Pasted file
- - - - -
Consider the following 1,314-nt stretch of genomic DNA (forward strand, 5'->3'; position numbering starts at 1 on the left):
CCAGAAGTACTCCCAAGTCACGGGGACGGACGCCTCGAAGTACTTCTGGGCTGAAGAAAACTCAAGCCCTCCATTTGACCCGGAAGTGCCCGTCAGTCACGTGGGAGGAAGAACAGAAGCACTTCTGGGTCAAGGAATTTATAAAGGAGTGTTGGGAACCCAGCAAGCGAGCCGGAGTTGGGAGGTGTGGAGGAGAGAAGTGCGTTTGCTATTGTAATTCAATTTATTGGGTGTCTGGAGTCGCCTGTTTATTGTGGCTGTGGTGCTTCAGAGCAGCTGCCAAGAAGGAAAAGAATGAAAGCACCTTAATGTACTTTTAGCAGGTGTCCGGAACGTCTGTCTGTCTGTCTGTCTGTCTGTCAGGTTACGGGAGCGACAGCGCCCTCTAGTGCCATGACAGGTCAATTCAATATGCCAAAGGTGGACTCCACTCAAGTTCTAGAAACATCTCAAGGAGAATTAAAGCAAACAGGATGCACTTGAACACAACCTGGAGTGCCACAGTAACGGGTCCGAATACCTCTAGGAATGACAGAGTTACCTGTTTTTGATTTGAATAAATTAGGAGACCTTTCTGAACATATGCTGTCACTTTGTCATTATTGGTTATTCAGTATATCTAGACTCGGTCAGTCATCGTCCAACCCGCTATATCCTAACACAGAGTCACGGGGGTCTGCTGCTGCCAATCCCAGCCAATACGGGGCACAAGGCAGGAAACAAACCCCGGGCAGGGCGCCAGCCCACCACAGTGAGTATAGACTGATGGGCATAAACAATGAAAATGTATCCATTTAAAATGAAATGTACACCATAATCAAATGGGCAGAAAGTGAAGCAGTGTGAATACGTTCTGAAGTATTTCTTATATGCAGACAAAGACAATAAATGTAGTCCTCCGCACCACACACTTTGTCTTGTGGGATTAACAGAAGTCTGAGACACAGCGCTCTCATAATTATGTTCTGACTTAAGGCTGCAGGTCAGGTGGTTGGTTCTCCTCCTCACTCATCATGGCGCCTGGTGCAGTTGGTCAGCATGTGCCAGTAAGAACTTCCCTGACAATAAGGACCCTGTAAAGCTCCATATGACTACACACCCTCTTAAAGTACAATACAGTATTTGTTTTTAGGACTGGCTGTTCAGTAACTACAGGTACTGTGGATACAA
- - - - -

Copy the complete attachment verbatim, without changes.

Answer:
Consider the following 1,314-nt stretch of genomic DNA (forward strand, 5'->3'; position numbering starts at 1 on the left):
CCAGAAGTACTCCCAAGTCACGGGGACGGACGCCTCGAAGTACTTCTGGGCTGAAGAAAACTCAAGCCCTCCATTTGACCCGGAAGTGCCCGTCAGTCACGTGGGAGGAAGAACAGAAGCACTTCTGGGTCAAGGAATTTATAAAGGAGTGTTGGGAACCCAGCAAGCGAGCCGGAGTTGGGAGGTGTGGAGGAGAGAAGTGCGTTTGCTATTGTAATTCAATTTATTGGGTGTCTGGAGTCGCCTGTTTATTGTGGCTGTGGTGCTTCAGAGCAGCTGCCAAGAAGGAAAAGAATGAAAGCACCTTAATGTACTTTTAGCAGGTGTCCGGAACGTCTGTCTGTCTGTCTGTCTGTCTGTCAGGTTACGGGAGCGACAGCGCCCTCTAGTGCCATGACAGGTCAATTCAATATGCCAAAGGTGGACTCCACTCAAGTTCTAGAAACATCTCAAGGAGAATTAAAGCAAACAGGATGCACTTGAACACAACCTGGAGTGCCACAGTAACGGGTCCGAATACCTCTAGGAATGACAGAGTTACCTGTTTTTGATTTGAATAAATTAGGAGACCTTTCTGAACATATGCTGTCACTTTGTCATTATTGGTTATTCAGTATATCTAGACTCGGTCAGTCATCGTCCAACCCGCTATATCCTAACACAGAGTCACGGGGGTCTGCTGCTGCCAATCCCAGCCAATACGGGGCACAAGGCAGGAAACAAACCCCGGGCAGGGCGCCAGCCCACCACAGTGAGTATAGACTGATGGGCATAAACAATGAAAATGTATCCATTTAAAATGAAATGTACACCATAATCAAATGGGCAGAAAGTGAAGCAGTGTGAATACGTTCTGAAGTATTTCTTATATGCAGACAAAGACAATAAATGTAGTCCTCCGCACCACACACTTTGTCTTGTGGGATTAACAGAAGTCTGAGACACAGCGCTCTCATAATTATGTTCTGACTTAAGGCTGCAGGTCAGGTGGTTGGTTCTCCTCCTCACTCATCATGGCGCCTGGTGCAGTTGGTCAGCATGTGCCAGTAAGAACTTCCCTGACAATAAGGACCCTGTAAAGCTCCATATGACTACACACCCTCTTAAAGTACAATACAGTATTTGTTTTTAGGACTGGCTGTTCAGTAACTACAGGTACTGTGGATACAA